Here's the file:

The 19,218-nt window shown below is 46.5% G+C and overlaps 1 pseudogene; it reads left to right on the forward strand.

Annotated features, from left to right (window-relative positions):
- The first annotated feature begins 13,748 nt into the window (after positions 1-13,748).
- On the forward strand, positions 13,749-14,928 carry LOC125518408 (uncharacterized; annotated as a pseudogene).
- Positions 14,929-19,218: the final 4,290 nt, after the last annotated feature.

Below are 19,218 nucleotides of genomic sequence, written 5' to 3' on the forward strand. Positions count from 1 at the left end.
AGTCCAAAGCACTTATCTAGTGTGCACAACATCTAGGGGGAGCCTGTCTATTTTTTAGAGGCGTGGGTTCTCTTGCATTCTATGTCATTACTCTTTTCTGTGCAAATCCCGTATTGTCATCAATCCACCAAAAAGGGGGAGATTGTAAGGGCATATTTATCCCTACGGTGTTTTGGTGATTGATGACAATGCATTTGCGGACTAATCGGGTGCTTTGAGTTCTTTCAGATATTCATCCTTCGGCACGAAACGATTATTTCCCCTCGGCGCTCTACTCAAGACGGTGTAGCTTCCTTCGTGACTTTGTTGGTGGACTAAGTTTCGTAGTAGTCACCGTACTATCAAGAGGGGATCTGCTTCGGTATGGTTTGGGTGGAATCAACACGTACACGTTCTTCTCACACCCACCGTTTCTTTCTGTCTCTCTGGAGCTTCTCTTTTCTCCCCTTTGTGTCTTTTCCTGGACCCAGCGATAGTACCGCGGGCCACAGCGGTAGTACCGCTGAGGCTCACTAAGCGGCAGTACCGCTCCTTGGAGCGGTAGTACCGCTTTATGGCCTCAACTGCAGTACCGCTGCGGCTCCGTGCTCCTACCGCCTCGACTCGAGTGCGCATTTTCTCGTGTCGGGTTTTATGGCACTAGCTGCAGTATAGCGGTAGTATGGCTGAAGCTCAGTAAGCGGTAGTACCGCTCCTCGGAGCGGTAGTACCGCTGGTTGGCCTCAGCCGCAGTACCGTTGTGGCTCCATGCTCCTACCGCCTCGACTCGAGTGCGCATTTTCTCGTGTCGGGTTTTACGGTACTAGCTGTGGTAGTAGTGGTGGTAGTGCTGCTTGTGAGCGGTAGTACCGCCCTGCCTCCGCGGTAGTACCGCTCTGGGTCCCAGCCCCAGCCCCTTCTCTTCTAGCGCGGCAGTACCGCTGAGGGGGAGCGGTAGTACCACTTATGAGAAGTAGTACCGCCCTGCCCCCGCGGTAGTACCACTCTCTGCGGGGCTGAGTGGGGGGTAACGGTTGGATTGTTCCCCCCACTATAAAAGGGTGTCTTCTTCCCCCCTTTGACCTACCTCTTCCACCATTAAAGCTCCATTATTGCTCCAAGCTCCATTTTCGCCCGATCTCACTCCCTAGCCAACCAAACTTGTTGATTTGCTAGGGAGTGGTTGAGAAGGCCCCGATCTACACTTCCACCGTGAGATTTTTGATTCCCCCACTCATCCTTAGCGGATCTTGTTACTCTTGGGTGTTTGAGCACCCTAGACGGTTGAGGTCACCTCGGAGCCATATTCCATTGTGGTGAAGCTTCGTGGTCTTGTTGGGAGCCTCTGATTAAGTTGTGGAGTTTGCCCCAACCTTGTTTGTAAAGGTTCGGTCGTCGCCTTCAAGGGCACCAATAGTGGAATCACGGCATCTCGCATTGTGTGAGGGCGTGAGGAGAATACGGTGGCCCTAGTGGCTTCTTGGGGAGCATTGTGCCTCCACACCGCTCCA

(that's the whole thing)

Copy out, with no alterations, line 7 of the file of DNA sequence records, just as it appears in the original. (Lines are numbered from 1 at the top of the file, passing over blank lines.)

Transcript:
AGTCCAAAGCACTTATCTAGTGTGCACAACATCTAGGGGGAGCCTGTCTATTTTTTAGAGGCGTGGGTTCTCTTGCATTCTATGTCATTACTCTTTTCTGTGCAAATCCCGTATTGTCATCAATCCACCAAAAAGGGGGAGATTGTAAGGGCATATTTATCCCTACGGTGTTTTGGTGATTGATGACAATGCATTTGCGGACTAATCGGGTGCTTTGAGTTCTTTCAGATATTCATCCTTCGGCACGAAACGATTATTTCCCCTCGGCGCTCTACTCAAGACGGTGTAGCTTCCTTCGTGACTTTGTTGGTGGACTAAGTTTCGTAGTAGTCACCGTACTATCAAGAGGGGATCTGCTTCGGTATGGTTTGGGTGGAATCAACACGTACACGTTCTTCTCACACCCACCGTTTCTTTCTGTCTCTCTGGAGCTTCTCTTTTCTCCCCTTTGTGTCTTTTCCTGGACCCAGCGATAGTACCGCGGGCCACAGCGGTAGTACCGCTGAGGCTCACTAAGCGGCAGTACCGCTCCTTGGAGCGGTAGTACCGCTTTATGGCCTCAACTGCAGTACCGCTGCGGCTCCGTGCTCCTACCGCCTCGACTCGAGTGCGCATTTTCTCGTGTCGGGTTTTATGGCACTAGCTGCAGTATAGCGGTAGTATGGCTGAAGCTCAGTAAGCGGTAGTACCGCTCCTCGGAGCGGTAGTACCGCTGGTTGGCCTCAGCCGCAGTACCGTTGTGGCTCCATGCTCCTACCGCCTCGACTCGAGTGCGCATTTTCTCGTGTCGGGTTTTACGGTACTAGCTGTGGTAGTAGTGGTGGTAGTGCTGCTTGTGAGCGGTAGTACCGCCCTGCCTCCGCGGTAGTACCGCTCTGGGTCCCAGCCCCAGCCCCTTCTCTTCTAGCGCGGCAGTACCGCTGAGGGGGAGCGGTAGTACCACTTATGAGAAGTAGTACCGCCCTGCCCCCGCGGTAGTACCACTCTCTGCGGGGCTGAGTGGGGGGTAACGGTTGGATTGTTCCCCCCACTATAAAAGGGTGTCTTCTTCCCCCCTTTGACCTACCTCTTCCACCATTAAAGCTCCATTATTGCTCCAAGCTCCATTTTCGCCCGATCTCACTCCCTAGCCAACCAAACTTGTTGATTTGCTAGGGAGTGGTTGAGAAGGCCCCGATCTACACTTCCACCGTGAGATTTTTGATTCCCCCACTCATCCTTAGCGGATCTTGTTACTCTTGGGTGTTTGAGCACCCTAGACGGTTGAGGTCACCTCGGAGCCATATTCCATTGTGGTGAAGCTTCGTGGTCTTGTTGGGAGCCTCTGATTAAGTTGTGGAGTTTGCCCCAACCTTGTTTGTAAAGGTTCGGTCGTCGCCTTCAAGGGCACCAATAGTGGAATCACGGCATCTCGCATTGTGTGAGGGCGTGAGGAGAATACGGTGGCCCTAGTGGCTTCTTGGGGAGCATTGTGCCTCCACACCGCTCCA